We got along well and I kept in touch with a few of them over the years. Whenever I came back to the states and LA, we met up. It's good. At the time we didn't know that we were all going to become coaches. I don't think many of us planned that 10 years ago. But that's what happened and that is probably a reason why right now we're all still somehow in touch.

ASN: Soccer in the United States took a pretty big hit two years ago when the team failed to qualify for the World Cup. There were a lot of questions asked about whether or not the United States is developing the right kind of players for the top level of the international stage. But you seem to be rather optimistic especially after working with some top players in Europe. Is that fair to say?

Wicky: Yes I am. I am. It's a very big country and a lot of people. There are a lot of talented players. When I compare that with 10 years ago, or the league or MLS clubs 10 years ago - how the clubs have grown, the facilities, the academies, it is night and day from then.

That means the people involved have learned, they invested, the grew, the feeling I get from everyone here is that they still want to learn. In coaching and in sports, the most important thing is that if you think you know everything and that you don't have to grow anymore, then you're wrong. I get the impression here that everyone wants to learn. It's already a good level but they still want to improve but I think that is exciting but also very important.

The World Cup was a step back but Italy didn't qualify, the Netherlands did not qualify for the World Cup and that sometimes happens. These are huge soccer countries. In soccer, the best team doesn't always win. You can have the best statistics, the best possession, you can win more 1v1s, have more shots, but in the end you might lose. That is soccer. That makes the game unpredictable and it makes it beautiful. With the World Cup, I don't think you need to question everything. I think you need to question some things. But it doesn't mean everything is bad.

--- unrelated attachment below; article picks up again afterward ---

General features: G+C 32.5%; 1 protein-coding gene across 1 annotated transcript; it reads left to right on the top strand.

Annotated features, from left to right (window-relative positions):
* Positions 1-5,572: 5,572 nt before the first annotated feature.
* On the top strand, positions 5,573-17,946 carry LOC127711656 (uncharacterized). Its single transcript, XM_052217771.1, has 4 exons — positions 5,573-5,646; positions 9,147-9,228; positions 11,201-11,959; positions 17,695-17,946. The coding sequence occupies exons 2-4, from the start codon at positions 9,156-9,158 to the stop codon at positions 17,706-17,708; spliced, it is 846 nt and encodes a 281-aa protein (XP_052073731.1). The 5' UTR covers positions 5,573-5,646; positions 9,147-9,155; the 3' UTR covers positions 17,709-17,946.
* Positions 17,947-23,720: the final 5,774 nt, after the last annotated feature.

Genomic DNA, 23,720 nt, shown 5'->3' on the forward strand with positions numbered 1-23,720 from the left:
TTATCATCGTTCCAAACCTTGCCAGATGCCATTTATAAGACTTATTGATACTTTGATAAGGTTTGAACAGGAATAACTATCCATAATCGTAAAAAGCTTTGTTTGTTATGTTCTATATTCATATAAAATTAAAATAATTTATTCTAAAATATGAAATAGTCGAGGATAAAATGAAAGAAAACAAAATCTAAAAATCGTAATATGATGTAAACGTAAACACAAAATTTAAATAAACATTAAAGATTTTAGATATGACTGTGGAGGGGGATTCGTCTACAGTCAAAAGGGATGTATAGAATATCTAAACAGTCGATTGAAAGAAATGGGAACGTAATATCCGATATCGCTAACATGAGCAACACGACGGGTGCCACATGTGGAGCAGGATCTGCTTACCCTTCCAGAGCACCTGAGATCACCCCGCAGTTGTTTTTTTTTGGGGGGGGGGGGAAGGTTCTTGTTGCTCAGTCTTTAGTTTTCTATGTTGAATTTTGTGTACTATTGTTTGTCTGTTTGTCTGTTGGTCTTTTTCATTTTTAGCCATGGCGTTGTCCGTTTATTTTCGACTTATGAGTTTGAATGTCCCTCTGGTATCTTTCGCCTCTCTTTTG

ASN: You said earlier that this is a big country. But if this team qualifies and you want to go and scout more players because you have not had much time with this group yet, how much of a challenge is it to scout in a country this big? In a country of 330 million people that is also big geographically, how hard is it to go and find the 21 best players of this age group? It seems like a unique challenge compared with many European countries.

Wicky: Yes. It's completely different obviously. The federation has a big talent ID department. The scouting department is well organized and they know a lot of the players throughout this country. I think in all of the really big countries - in South America or Europe - it's not easy to find every single talent in the whole country. But we're very well organized with what we have. Everyone here wants to improve every day. I think in five years there will also be improvements in that facet. But it is a challenge but challenges are interesting and we all like challenges.

ASN: When you took the job, U.S. Soccer said they were impressed with your knowledge of the player pool. What was that process like getting to know the pool?

Wicky: With the U-17 player pool, I started looking at as soon as I was in talks with the federation. But I knew the league. I've been following it since I played here. I watched MLS games and their players. It wasn't something completely new to me. When I had talks, I obviously knew about the national team and I knew the U-17 pool, the MLS teams, and some of the young players in the academies I was aware of. I think it is something a lot of soccer coaches do when you follow different leagues and I was coaching youth so you always look where good and interesting players coming from.